Thursday, April 20, 2017

23andMe Can Predict Your Health Risks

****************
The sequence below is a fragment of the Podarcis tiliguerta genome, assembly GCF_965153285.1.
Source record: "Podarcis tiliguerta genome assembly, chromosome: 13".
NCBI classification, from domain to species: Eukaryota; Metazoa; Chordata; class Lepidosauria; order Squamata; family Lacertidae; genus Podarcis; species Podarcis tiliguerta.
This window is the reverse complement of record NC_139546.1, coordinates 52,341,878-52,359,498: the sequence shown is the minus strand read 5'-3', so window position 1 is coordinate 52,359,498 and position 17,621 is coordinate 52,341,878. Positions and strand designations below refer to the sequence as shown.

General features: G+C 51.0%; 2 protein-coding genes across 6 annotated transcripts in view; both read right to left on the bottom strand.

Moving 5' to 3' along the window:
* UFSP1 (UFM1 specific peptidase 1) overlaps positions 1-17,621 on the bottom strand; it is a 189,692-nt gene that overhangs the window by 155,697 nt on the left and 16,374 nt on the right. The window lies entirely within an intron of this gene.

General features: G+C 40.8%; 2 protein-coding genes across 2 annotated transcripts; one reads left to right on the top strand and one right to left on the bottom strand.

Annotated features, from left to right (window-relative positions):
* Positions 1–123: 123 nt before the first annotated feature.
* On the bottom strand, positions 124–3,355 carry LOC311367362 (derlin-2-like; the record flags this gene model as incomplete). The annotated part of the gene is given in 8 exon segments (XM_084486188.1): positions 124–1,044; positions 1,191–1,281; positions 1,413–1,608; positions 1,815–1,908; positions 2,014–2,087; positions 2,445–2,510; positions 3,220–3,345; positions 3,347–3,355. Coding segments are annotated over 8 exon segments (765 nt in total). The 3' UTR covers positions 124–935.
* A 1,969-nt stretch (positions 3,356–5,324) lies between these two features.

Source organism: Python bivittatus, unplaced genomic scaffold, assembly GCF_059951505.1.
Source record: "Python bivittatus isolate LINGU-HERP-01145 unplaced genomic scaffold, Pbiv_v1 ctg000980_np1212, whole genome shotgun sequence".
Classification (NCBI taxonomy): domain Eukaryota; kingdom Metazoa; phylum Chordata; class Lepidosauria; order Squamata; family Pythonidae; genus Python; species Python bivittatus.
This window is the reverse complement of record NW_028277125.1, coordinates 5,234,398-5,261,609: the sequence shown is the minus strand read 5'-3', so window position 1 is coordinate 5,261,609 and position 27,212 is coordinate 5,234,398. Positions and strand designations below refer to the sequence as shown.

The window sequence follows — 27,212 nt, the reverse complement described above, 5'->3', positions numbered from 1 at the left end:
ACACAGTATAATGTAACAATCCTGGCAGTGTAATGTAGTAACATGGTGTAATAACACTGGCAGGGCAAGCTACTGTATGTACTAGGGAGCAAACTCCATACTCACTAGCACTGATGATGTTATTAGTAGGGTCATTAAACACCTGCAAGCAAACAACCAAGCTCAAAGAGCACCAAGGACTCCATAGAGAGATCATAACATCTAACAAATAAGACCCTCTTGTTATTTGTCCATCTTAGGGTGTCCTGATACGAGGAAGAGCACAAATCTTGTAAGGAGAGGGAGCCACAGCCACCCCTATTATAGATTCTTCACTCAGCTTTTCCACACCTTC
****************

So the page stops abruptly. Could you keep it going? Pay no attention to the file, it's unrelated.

The FDA recently approved the website 23andMe to use people's genetic analysis to provide them with possible health risks that are "detected" in their genome. The FDA said that 23andMe "provided sufficient data to show that the tests are accurate". This means that they can identify SNPs that correlate with health risks with reproducible results. These new reports cost the user $199 compared to the standard ancestry report that is $99. These new tests check for 10 diseases including late on-set Alzheimer's, celiac disease, Parkinson's, and a few others. They use the participant's saliva to look for genetic mutations that are associated with these diseases. The test does not determine a person's overall risk for getting the disease, just their genetic risk. This means that a person who shows no risk could get the disease and one that shows a great amount of genetic risk could not get the disease. I think that this testing is not a good idea because it is not accurate. 23andMe only testing a few populations and ethnic groups, so the genes they are looking for have only been observed in small sample. Although the company states that they inform their customers before and after the testing not to take the results too seriously, people are bound to worry about their results, especially in terms of Alzheimer's and Parkinson's. I think especially after we looked at the 23andMe reports in class, that this kind of testing can only need to negative outcomes. If a person wants to know their genetic risk for specific diseases, they should go to genetic counseling, not to the internet.

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